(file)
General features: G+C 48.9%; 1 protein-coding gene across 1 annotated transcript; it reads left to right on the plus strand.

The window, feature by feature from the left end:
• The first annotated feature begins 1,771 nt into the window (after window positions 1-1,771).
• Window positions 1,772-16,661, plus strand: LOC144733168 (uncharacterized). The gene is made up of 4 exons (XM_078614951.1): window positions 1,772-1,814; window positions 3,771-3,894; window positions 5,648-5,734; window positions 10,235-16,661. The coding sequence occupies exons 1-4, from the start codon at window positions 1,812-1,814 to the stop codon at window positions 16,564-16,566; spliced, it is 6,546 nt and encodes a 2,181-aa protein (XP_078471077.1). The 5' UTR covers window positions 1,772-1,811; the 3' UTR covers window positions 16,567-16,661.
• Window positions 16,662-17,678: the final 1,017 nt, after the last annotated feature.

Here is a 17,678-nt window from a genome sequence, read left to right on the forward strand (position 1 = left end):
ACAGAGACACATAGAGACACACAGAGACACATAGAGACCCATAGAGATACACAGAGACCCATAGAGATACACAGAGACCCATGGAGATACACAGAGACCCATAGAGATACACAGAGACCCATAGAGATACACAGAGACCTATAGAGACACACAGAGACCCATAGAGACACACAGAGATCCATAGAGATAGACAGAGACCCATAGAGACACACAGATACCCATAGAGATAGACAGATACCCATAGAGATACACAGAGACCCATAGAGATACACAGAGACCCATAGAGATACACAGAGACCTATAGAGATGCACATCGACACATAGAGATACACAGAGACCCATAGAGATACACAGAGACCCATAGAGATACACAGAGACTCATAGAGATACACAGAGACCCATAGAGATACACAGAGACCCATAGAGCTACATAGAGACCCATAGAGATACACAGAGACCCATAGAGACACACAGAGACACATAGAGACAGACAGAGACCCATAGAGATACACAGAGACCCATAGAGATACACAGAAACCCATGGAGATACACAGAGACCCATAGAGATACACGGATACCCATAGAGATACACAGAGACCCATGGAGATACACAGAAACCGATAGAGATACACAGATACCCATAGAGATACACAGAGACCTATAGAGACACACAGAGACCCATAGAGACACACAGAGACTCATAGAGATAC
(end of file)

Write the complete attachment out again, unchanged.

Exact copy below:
General features: G+C 48.9%; 1 protein-coding gene across 1 annotated transcript; it reads left to right on the plus strand.

The window, feature by feature from the left end:
• The first annotated feature begins 1,771 nt into the window (after window positions 1-1,771).
• Window positions 1,772-16,661, plus strand: LOC144733168 (uncharacterized). The gene is made up of 4 exons (XM_078614951.1): window positions 1,772-1,814; window positions 3,771-3,894; window positions 5,648-5,734; window positions 10,235-16,661. The coding sequence occupies exons 1-4, from the start codon at window positions 1,812-1,814 to the stop codon at window positions 16,564-16,566; spliced, it is 6,546 nt and encodes a 2,181-aa protein (XP_078471077.1). The 5' UTR covers window positions 1,772-1,811; the 3' UTR covers window positions 16,567-16,661.
• Window positions 16,662-17,678: the final 1,017 nt, after the last annotated feature.

Here is a 17,678-nt window from a genome sequence, read left to right on the forward strand (position 1 = left end):
ACAGAGACACATAGAGACACACAGAGACACATAGAGACCCATAGAGATACACAGAGACCCATAGAGATACACAGAGACCCATGGAGATACACAGAGACCCATAGAGATACACAGAGACCCATAGAGATACACAGAGACCTATAGAGACACACAGAGACCCATAGAGACACACAGAGATCCATAGAGATAGACAGAGACCCATAGAGACACACAGATACCCATAGAGATAGACAGATACCCATAGAGATACACAGAGACCCATAGAGATACACAGAGACCCATAGAGATACACAGAGACCTATAGAGATGCACATCGACACATAGAGATACACAGAGACCCATAGAGATACACAGAGACCCATAGAGATACACAGAGACTCATAGAGATACACAGAGACCCATAGAGATACACAGAGACCCATAGAGCTACATAGAGACCCATAGAGATACACAGAGACCCATAGAGACACACAGAGACACATAGAGACAGACAGAGACCCATAGAGATACACAGAGACCCATAGAGATACACAGAAACCCATGGAGATACACAGAGACCCATAGAGATACACGGATACCCATAGAGATACACAGAGACCCATGGAGATACACAGAAACCGATAGAGATACACAGATACCCATAGAGATACACAGAGACCTATAGAGACACACAGAGACCCATAGAGACACACAGAGACTCATAGAGATAC